Of presstitutes and your favorite flavor

The senate committee on public information and mass media held a senate hearing regarding the alarming spread of fake news last October 4. In the hearing, they made it clear that there are four kinds of fake news that they wish to actively fight against; falsehoods, hate speech that are potentially libelous, parody or satirical articles, and unintentional propagation of erroneous facts. Enumerating eighty-seven fake news sites, majority of which contain President Duterte’s name and are directly connected to ASEC Mocha Uson’s office, the senate brings up a question that many of us have yet to find the answer to – can we put our trust in the media?

This is our reality today: the masses follow fake news sites, sharing sensationalized news articles, without a doubt believing in them and when the truth is revealed that what they have shared is in fact, false, they turn on those in the newsroom – bayaran, bias media – blaming them for not doing their job well.

Journalism is not easy. Hundreds of people had to go through years in the university, attending countless workshops, seminars, and conferences, just to earn the title of “journalist”; just to have a shot at being the best at their chosen field. Even then, opportunities to practice the profession comes and goes. To work in a media company is a privilege that not many experience. It is also a responsibility. A responsibility to produce content on time. A responsibility to keep the nation informed and educated. A responsibility to provide audiences with the most accessible version of the truth, and a responsibility to be accountable for the trust that people will have to eventually place on you.

Editorial-Of presstitutes and your favorite flavor

Mocha Uson is one of the lucky few who has the audience a journalist aspires to have.

The Mocha Uson Blog Facebook page has more than five million followers as of press time. There are five million people reading and consuming her thoughts and opinions. In a time where Facebook and Twitter has been the main source of updates for citizens and free data is being offered by most telecommunication companies, everything spreads fast. In just one click of a button, your reach can double. There is so much potential in having people be connected, when everyone can get their dose of updates however they want it. These doses however come at a cost—with the limited attention span of citizens, how do we ensure that what they read is that of journalistic integrity when all new information that people consume is to be considered as news?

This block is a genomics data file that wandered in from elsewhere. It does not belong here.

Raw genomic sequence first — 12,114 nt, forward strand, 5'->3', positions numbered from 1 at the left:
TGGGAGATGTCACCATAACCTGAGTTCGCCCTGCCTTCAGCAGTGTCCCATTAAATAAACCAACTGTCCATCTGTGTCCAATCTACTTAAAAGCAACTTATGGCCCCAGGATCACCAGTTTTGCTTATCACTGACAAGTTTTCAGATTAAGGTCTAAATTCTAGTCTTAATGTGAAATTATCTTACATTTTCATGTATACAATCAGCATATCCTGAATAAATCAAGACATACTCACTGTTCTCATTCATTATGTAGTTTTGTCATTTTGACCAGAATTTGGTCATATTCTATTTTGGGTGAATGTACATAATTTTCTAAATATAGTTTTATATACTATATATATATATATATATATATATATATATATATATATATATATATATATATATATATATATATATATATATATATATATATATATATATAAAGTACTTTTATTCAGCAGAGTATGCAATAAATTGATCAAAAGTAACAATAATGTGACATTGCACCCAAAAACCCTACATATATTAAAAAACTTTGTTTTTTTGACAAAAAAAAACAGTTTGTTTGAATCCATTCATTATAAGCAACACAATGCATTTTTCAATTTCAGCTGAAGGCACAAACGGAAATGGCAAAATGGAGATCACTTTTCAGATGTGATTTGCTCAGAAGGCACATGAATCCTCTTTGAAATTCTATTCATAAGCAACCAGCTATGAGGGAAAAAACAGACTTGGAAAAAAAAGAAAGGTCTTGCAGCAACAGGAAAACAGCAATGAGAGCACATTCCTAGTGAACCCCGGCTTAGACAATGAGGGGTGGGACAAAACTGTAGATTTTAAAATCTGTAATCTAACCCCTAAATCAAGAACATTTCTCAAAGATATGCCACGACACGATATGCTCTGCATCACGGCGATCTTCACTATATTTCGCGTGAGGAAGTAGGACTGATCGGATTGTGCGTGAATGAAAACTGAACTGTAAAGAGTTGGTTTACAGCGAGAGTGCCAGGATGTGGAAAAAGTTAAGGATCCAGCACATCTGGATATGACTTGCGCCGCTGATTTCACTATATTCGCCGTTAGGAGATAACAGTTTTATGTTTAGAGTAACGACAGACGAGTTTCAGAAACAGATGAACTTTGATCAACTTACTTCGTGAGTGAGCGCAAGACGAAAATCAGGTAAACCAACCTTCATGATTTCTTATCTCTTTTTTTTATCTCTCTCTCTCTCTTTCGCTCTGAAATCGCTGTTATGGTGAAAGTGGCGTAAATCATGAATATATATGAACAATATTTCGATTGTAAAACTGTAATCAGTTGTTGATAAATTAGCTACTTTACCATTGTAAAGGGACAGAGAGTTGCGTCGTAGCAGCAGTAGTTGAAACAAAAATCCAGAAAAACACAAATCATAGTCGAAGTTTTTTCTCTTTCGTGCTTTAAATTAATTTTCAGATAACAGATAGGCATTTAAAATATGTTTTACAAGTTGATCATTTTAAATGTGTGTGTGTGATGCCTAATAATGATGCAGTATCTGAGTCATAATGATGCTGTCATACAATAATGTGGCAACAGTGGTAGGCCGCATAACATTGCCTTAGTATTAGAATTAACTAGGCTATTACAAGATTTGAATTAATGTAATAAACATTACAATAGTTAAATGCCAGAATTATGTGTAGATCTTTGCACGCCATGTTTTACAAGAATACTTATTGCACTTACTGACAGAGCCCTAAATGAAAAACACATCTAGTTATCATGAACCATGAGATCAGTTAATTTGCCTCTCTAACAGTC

It is offensive for qualified journalists that someone like Uson is able to be where she is right now. Her presence in the industry belittles everything that journalists stand for. Journalists work because of and for the truth to be told. Journalism is a form of public service because journalists seek to inform and help the public become aware of issues. News articles should not be clouded by personal views and biases. Making sense of facts and data collected is the heart of a journalist’s job. When Uson emphasizes that she is a blogger and not a journalist, she does so out of convenience, because despite her need to be believed as a legitimate news source, she is not willing to carry the burden of trust that the masses put on her as a source of news and information.

The likes of Uson only further proves the need for journalists to become more grounded in the values that they were taught to internalize and practice. At the peak of fake news is when we need critical and responsible journalism even more. Journalists must begin taking this issue into their own hands. There is nothing left to do but to continue working harder, sticking with our bread and butter by striving to produce content that educate and inform, even amidst persecution.

Can we trust the media?

Hopefully, people would be able to do so again. Journalism is a two-way street that does not stop at the time of printing. Journalism comes to life when it begins moving people to action, when the audience are moved to act upon the information that journalists give them. In as much as journalists make an effort to verify facts and present informed opinions, citizens in turn must remain constantly on top of logical thinking. Theirs is a mutual relationship where the audience and the journalist are in conversation of how to make sense of the facts gathered.

In the battle against fake news, the masses have as much responsibility as the writer, editor, photographer, and artist. As the receiving end of the information, the audience are the ones who have the ability to put change into action.

The LaSallian

By The LaSallian

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